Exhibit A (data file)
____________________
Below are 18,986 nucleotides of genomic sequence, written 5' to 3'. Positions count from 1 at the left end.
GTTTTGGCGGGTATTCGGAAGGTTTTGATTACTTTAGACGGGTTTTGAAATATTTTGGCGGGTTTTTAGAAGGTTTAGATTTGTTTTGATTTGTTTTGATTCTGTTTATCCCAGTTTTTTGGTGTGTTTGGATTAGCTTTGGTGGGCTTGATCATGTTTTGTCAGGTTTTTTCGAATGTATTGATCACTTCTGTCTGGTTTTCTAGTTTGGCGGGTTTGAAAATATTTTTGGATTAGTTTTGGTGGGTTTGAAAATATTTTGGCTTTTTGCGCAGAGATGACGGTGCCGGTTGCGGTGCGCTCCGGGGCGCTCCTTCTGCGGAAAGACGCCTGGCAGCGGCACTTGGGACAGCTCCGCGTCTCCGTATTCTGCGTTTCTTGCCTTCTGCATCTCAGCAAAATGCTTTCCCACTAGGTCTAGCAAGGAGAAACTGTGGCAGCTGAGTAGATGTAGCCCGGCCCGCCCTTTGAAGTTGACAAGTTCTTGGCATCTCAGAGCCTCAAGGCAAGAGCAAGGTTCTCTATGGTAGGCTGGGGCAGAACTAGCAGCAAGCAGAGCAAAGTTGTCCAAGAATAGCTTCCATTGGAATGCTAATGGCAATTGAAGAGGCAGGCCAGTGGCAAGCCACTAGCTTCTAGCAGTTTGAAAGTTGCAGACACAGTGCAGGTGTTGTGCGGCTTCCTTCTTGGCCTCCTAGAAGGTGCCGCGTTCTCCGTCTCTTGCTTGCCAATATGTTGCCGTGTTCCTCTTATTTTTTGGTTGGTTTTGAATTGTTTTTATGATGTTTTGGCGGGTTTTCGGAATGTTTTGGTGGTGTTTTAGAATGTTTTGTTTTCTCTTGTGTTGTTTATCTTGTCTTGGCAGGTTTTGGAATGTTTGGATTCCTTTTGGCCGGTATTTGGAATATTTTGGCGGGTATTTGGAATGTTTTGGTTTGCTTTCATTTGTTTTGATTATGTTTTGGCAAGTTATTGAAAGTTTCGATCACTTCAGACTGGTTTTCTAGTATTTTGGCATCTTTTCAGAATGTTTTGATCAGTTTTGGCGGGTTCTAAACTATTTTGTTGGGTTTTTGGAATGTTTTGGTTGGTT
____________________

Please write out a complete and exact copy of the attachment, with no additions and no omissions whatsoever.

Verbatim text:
Below are 18,986 nucleotides of genomic sequence, written 5' to 3'. Positions count from 1 at the left end.
GTTTTGGCGGGTATTCGGAAGGTTTTGATTACTTTAGACGGGTTTTGAAATATTTTGGCGGGTTTTTAGAAGGTTTAGATTTGTTTTGATTTGTTTTGATTCTGTTTATCCCAGTTTTTTGGTGTGTTTGGATTAGCTTTGGTGGGCTTGATCATGTTTTGTCAGGTTTTTTCGAATGTATTGATCACTTCTGTCTGGTTTTCTAGTTTGGCGGGTTTGAAAATATTTTTGGATTAGTTTTGGTGGGTTTGAAAATATTTTGGCTTTTTGCGCAGAGATGACGGTGCCGGTTGCGGTGCGCTCCGGGGCGCTCCTTCTGCGGAAAGACGCCTGGCAGCGGCACTTGGGACAGCTCCGCGTCTCCGTATTCTGCGTTTCTTGCCTTCTGCATCTCAGCAAAATGCTTTCCCACTAGGTCTAGCAAGGAGAAACTGTGGCAGCTGAGTAGATGTAGCCCGGCCCGCCCTTTGAAGTTGACAAGTTCTTGGCATCTCAGAGCCTCAAGGCAAGAGCAAGGTTCTCTATGGTAGGCTGGGGCAGAACTAGCAGCAAGCAGAGCAAAGTTGTCCAAGAATAGCTTCCATTGGAATGCTAATGGCAATTGAAGAGGCAGGCCAGTGGCAAGCCACTAGCTTCTAGCAGTTTGAAAGTTGCAGACACAGTGCAGGTGTTGTGCGGCTTCCTTCTTGGCCTCCTAGAAGGTGCCGCGTTCTCCGTCTCTTGCTTGCCAATATGTTGCCGTGTTCCTCTTATTTTTTGGTTGGTTTTGAATTGTTTTTATGATGTTTTGGCGGGTTTTCGGAATGTTTTGGTGGTGTTTTAGAATGTTTTGTTTTCTCTTGTGTTGTTTATCTTGTCTTGGCAGGTTTTGGAATGTTTGGATTCCTTTTGGCCGGTATTTGGAATATTTTGGCGGGTATTTGGAATGTTTTGGTTTGCTTTCATTTGTTTTGATTATGTTTTGGCAAGTTATTGAAAGTTTCGATCACTTCAGACTGGTTTTCTAGTATTTTGGCATCTTTTCAGAATGTTTTGATCAGTTTTGGCGGGTTCTAAACTATTTTGTTGGGTTTTTGGAATGTTTTGGTTGGTT